REVIEW: Tod Lippy — Yearbook (LP)

For a second, I’m gonna ask you to close your eyes and think back to high school. Stop cringing, we’re all doing this together. Those bland lunches, the people kissing way too much in the hallways, the locker code you could never quite memorize. Specifically, recall your high school yearbook. What superlative was tossed your way? Biggest flirt? Most likely to succeed? Class clown? The broad strokes the yearbook would take to “define” kids too young to vote was a fun exercise but looking back on the categorical angle of it all can feel a little… weird. More and more the further you get from your graduation date, too.


Tod Lippy feels a little weird about all of it. The superlative-thinking, the boxed-in mindset, the overall approach to the concept of knowing someone without ever, y’know, knowing someone. All of this is kept at the forefront of Lippy’s brain as he proceeds across the ten-track span of his latest release, Yearbook. In his 50s, there’s no talk of acne or prom but… high school never truly ends.

The ten songs that comprise Yearbook offer a great deal of variety, from songs that feel like a send-up to 80s new-wave (the production in album-opener “Ambitions” taps into this the most, but “Using You” offers similar energy) to songs that take the term piano ballad to a new level, in “Appian Way” and “Entente.” The standout for the project comes in the upbeat, cheery “Names,” which serves as the general core of the entire album in a lot of ways. The main theme of how someone is perceived is brought into question and hits home a lot of the nuances made in the first half of the album — the second half uses the context of “Names” to flesh out Lippy’s focus on the person as more than an identity, and it greatly benefits from the song’s placement more than any other track on Yearbook.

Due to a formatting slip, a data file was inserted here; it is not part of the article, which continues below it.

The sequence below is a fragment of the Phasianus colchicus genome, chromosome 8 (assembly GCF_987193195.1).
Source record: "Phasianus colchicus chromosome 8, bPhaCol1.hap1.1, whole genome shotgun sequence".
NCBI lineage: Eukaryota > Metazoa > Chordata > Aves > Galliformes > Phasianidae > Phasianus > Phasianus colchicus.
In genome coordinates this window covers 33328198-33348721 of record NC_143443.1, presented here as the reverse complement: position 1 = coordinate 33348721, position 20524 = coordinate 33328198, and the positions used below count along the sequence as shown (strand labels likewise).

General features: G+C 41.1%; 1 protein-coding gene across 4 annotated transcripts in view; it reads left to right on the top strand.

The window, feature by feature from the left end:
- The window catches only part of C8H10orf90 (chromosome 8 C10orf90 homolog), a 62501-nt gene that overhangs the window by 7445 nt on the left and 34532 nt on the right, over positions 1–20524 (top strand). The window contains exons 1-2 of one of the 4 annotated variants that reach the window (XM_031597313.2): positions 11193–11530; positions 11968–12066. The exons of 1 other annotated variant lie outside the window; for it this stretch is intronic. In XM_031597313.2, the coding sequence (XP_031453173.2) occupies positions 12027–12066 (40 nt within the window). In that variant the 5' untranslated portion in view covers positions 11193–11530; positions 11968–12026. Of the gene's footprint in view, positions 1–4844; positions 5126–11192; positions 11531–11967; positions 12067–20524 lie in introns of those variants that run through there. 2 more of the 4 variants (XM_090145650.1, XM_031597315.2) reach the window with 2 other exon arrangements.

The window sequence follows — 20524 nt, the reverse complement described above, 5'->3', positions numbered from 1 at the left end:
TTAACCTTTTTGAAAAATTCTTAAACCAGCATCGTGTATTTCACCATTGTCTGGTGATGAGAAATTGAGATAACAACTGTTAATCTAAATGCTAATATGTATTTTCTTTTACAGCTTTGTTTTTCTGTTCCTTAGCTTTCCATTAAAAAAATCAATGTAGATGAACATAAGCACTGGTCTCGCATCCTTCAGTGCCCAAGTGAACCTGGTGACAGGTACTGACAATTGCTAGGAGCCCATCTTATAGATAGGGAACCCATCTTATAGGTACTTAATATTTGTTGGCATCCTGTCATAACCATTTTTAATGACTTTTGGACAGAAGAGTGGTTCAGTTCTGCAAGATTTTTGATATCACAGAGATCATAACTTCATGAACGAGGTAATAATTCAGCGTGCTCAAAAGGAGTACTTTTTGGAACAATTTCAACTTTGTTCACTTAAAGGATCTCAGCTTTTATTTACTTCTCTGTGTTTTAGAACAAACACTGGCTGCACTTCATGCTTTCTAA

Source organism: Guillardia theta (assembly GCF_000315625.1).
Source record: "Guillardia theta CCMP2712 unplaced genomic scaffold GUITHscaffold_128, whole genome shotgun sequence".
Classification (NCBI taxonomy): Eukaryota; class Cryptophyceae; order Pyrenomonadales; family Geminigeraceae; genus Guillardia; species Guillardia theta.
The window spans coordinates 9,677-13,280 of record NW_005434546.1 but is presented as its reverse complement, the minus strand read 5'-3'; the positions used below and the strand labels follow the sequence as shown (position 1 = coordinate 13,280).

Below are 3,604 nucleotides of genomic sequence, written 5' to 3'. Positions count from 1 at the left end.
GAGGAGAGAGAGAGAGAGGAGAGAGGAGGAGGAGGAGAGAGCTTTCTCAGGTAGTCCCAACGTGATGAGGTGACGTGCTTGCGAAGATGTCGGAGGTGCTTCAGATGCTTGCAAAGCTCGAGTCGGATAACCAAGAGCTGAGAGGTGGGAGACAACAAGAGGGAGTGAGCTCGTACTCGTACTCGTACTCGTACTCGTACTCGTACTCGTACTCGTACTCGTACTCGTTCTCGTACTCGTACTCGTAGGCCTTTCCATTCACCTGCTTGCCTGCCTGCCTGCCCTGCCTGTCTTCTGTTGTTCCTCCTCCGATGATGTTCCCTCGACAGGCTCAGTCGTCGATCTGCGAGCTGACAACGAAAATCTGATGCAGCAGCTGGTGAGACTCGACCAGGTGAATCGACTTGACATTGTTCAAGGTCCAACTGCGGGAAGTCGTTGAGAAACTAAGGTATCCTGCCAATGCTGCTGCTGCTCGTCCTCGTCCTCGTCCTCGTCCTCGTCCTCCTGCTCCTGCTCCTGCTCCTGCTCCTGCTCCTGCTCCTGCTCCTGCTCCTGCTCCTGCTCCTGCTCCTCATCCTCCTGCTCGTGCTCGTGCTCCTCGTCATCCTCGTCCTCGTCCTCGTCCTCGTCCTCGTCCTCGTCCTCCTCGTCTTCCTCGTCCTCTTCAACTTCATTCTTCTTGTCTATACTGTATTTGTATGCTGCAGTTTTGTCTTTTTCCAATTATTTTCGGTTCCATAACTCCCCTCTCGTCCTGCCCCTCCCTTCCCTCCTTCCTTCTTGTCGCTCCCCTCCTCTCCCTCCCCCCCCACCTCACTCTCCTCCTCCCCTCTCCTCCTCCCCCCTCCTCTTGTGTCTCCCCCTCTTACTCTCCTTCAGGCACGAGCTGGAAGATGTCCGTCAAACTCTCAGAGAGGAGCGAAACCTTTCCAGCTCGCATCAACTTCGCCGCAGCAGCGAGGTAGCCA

There’s a selfless approach to each song and the album feels like a personal letter hand-addressed from Tod Lippy to his listeners, as the overall ambition isn’t something lost from the songs; making something for everyone as a way to make it for a single someone, in particular, is a notion not lost on the audience, and ultimately it feels like Lippy is inviting everyone to a listening party that was initially intended for him and him alone.

An approach this personal in regards to making music feels so foreign in contemporary music, and Lippy’s method coming from someone who has worked as a journalist, editor, and filmmaker among countless other artistic endeavors further paints the picture of a man set on changing the traditional way that music can be distributed or achieved.

The original songwriter is a hot commodity and Tod Lippy is focused on bringing his spin on the concept of what a non-traditional musician can accomplish when given the skills and tools to tinker about in his own unique way. Yearbook as a project is far from simply tinkering, as each song grows into the next without missing a beat, and there’s no saying where Lippy goes next. Music is just the tip of his iceberg.

Colin Jordan